This weeks topic was something that always fascinated me. I have always wanted to look deeper into different gender roles men and women face in society, specifically those when it comes to families. Because of this, I will be focusing on our readings that tell us more about family structures and roles.

Before we look into what families are like today, we need to explore more into marriage. Today, the main reason people would get married is because they love each other. But as Stephanie Coontz says in her speech “On Marriage,” people used to use marriage for many different things. She says “The upper class used marriage to seal military alliances, to sign peace treaties, to consolidate wealth, to increase their claim to social power.” I like that before Coontz talked about what marriages are today she talked about what marriages were originally made for. It could have been as part of business deal or a way to join two powerful families, but marriage today is not what it used to be.

There are many ways to interpret why we have marriage. Based on what we heard above about why some older marriages were made, different people have created their own views on if marriage is good or not. As stated in the article “Feminist Perspectives on the Family” there are many different ways that different types of feminist view nuclear family structures as a bad thing. Liberal Feminist tend to think that men do not pull their equal weight in relationships and too much is expected from the women. Marxist Feminists think that relationships were created so that women could be used to reproduce the labor force and to absorb the anger Capitalism creates. Radical Feminists think that families were created to satisfy the patriarchy and let men continue to think they own women in relationships and are better than them. While all of these ways of thinking are valid, I think it is important to stop looking at families and marriages as they were defined thousands of years ago and focus on what a more modern family is like today.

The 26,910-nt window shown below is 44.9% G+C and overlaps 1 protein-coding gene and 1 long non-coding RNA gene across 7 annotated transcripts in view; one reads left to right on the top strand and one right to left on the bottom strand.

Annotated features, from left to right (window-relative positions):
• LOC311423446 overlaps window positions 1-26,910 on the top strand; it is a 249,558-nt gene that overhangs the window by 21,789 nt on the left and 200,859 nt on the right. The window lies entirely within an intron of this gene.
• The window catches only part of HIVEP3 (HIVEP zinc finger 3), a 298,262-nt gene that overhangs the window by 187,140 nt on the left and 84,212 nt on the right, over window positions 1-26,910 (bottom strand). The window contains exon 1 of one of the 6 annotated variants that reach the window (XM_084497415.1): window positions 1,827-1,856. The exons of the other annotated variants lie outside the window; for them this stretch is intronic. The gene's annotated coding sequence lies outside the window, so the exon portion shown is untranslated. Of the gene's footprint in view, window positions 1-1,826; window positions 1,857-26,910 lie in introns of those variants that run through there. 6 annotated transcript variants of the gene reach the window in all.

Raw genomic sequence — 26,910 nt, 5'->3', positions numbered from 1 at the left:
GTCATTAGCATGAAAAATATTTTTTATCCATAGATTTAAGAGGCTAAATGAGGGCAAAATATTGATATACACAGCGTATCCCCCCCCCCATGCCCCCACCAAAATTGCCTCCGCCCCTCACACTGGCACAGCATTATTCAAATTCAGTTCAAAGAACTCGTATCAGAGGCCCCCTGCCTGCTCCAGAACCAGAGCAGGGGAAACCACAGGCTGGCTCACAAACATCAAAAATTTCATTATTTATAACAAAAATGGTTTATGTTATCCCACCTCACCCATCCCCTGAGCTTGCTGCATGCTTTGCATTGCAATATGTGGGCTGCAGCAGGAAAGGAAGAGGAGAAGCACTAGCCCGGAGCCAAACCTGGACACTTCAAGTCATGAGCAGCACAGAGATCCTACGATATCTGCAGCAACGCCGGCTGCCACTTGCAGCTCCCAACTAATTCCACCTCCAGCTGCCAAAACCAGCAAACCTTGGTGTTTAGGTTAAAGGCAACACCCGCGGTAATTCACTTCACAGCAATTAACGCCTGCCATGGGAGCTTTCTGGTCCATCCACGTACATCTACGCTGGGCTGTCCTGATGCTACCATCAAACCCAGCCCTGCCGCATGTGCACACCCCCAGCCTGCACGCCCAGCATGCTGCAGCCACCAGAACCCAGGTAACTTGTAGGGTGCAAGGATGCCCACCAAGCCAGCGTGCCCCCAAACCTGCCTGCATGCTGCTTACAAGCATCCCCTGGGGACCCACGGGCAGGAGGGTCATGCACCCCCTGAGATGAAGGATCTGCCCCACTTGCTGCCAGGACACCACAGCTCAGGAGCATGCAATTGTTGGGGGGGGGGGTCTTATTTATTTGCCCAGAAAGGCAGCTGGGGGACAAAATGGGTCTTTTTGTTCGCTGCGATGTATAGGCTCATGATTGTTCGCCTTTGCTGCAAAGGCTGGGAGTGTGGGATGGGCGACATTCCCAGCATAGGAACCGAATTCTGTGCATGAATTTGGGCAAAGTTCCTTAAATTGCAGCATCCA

When I was growing up, I always envisioned that a family was a mother, a father, a few kids, and a pet (you know, just like those stickers you see on the back of a car).familyBut that was just because that is what I saw in public and in the media. But as I got older, I started to notice that not all families are the same. In “3 Ways to Talk About Nontraditional Family Structures Appropriately” Shoshana Devora says families can be anything, like “…women who choose donor insemination and to raise children as single mothers, parents who adopt or use surrogates, LGBTQ+ families with two parents of the same gender. These are just a few examples of the countless different ways of creating and raising a family, all equally valid and loving.” I used to think that my friend who was raised by a single parent wasn’t a “real family” because it wasn’t the exact same as mine. But afterwards I realized that it is not up to me to determine what is a family and what isn’t. Like Devora says, we don’t have room to judge others on a family relationship that is just as valid and loving as ours.

Coontz, S. (2011). On Marriage. Retrieved from

Devora, S. (2014). 3 Ways to Talk About Nontraditional Family Structures Appropriately. Everyday Feminism. Retrieved from

Feminist Perspectives on the Family (2014). RevisedSociology. Retrieved from